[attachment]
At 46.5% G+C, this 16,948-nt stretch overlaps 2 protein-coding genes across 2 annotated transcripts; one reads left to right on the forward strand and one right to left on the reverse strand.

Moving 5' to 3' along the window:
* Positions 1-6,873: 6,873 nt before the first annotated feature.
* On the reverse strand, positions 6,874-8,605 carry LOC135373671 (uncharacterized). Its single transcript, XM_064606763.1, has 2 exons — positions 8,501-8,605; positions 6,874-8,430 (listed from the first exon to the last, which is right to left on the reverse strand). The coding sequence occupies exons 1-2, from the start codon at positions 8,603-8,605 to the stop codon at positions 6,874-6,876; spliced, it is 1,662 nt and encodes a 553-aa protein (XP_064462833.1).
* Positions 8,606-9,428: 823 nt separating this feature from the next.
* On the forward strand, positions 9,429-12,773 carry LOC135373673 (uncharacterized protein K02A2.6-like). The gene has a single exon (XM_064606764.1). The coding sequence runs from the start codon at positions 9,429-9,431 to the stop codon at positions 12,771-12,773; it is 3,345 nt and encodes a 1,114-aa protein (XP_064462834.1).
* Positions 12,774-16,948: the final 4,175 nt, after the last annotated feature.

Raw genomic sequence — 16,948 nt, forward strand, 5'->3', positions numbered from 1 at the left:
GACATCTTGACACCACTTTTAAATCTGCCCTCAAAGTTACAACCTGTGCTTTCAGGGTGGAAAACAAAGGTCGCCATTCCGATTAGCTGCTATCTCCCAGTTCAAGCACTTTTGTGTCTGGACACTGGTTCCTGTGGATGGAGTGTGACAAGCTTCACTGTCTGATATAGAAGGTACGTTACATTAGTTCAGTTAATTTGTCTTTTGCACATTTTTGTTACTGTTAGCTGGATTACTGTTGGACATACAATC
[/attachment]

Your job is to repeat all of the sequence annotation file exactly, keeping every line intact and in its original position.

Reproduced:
At 46.5% G+C, this 16,948-nt stretch overlaps 2 protein-coding genes across 2 annotated transcripts; one reads left to right on the forward strand and one right to left on the reverse strand.

Moving 5' to 3' along the window:
* Positions 1-6,873: 6,873 nt before the first annotated feature.
* On the reverse strand, positions 6,874-8,605 carry LOC135373671 (uncharacterized). Its single transcript, XM_064606763.1, has 2 exons — positions 8,501-8,605; positions 6,874-8,430 (listed from the first exon to the last, which is right to left on the reverse strand). The coding sequence occupies exons 1-2, from the start codon at positions 8,603-8,605 to the stop codon at positions 6,874-6,876; spliced, it is 1,662 nt and encodes a 553-aa protein (XP_064462833.1).
* Positions 8,606-9,428: 823 nt separating this feature from the next.
* On the forward strand, positions 9,429-12,773 carry LOC135373673 (uncharacterized protein K02A2.6-like). The gene has a single exon (XM_064606764.1). The coding sequence runs from the start codon at positions 9,429-9,431 to the stop codon at positions 12,771-12,773; it is 3,345 nt and encodes a 1,114-aa protein (XP_064462834.1).
* Positions 12,774-16,948: the final 4,175 nt, after the last annotated feature.

Raw genomic sequence — 16,948 nt, forward strand, 5'->3', positions numbered from 1 at the left:
GACATCTTGACACCACTTTTAAATCTGCCCTCAAAGTTACAACCTGTGCTTTCAGGGTGGAAAACAAAGGTCGCCATTCCGATTAGCTGCTATCTCCCAGTTCAAGCACTTTTGTGTCTGGACACTGGTTCCTGTGGATGGAGTGTGACAAGCTTCACTGTCTGATATAGAAGGTACGTTACATTAGTTCAGTTAATTTGTCTTTTGCACATTTTTGTTACTGTTAGCTGGATTACTGTTGGACATACAATC